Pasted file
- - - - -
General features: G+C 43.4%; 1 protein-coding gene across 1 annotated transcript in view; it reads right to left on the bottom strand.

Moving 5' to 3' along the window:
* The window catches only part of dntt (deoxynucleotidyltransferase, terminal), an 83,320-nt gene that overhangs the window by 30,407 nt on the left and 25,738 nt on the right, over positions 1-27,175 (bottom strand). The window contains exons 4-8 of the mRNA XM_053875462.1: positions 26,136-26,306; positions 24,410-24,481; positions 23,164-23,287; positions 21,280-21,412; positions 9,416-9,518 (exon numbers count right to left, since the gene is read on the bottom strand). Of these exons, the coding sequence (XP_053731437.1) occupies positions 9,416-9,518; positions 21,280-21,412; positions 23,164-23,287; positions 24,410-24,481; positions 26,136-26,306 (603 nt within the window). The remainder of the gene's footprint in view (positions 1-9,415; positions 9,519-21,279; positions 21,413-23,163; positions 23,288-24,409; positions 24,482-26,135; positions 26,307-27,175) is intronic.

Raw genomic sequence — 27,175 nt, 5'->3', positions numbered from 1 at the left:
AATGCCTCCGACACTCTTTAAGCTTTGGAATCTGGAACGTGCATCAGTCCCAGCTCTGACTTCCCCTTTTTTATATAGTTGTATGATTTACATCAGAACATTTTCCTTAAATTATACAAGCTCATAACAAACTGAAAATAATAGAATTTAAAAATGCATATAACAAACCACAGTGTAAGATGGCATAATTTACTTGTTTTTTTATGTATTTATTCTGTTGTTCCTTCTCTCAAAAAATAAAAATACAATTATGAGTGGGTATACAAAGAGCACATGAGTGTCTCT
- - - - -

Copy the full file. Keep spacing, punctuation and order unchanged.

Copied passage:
General features: G+C 43.4%; 1 protein-coding gene across 1 annotated transcript in view; it reads right to left on the bottom strand.

Moving 5' to 3' along the window:
* The window catches only part of dntt (deoxynucleotidyltransferase, terminal), an 83,320-nt gene that overhangs the window by 30,407 nt on the left and 25,738 nt on the right, over positions 1-27,175 (bottom strand). The window contains exons 4-8 of the mRNA XM_053875462.1: positions 26,136-26,306; positions 24,410-24,481; positions 23,164-23,287; positions 21,280-21,412; positions 9,416-9,518 (exon numbers count right to left, since the gene is read on the bottom strand). Of these exons, the coding sequence (XP_053731437.1) occupies positions 9,416-9,518; positions 21,280-21,412; positions 23,164-23,287; positions 24,410-24,481; positions 26,136-26,306 (603 nt within the window). The remainder of the gene's footprint in view (positions 1-9,415; positions 9,519-21,279; positions 21,413-23,163; positions 23,288-24,409; positions 24,482-26,135; positions 26,307-27,175) is intronic.

Raw genomic sequence — 27,175 nt, 5'->3', positions numbered from 1 at the left:
AATGCCTCCGACACTCTTTAAGCTTTGGAATCTGGAACGTGCATCAGTCCCAGCTCTGACTTCCCCTTTTTTATATAGTTGTATGATTTACATCAGAACATTTTCCTTAAATTATACAAGCTCATAACAAACTGAAAATAATAGAATTTAAAAATGCATATAACAAACCACAGTGTAAGATGGCATAATTTACTTGTTTTTTTATGTATTTATTCTGTTGTTCCTTCTCTCAAAAAATAAAAATACAATTATGAGTGGGTATACAAAGAGCACATGAGTGTCTCT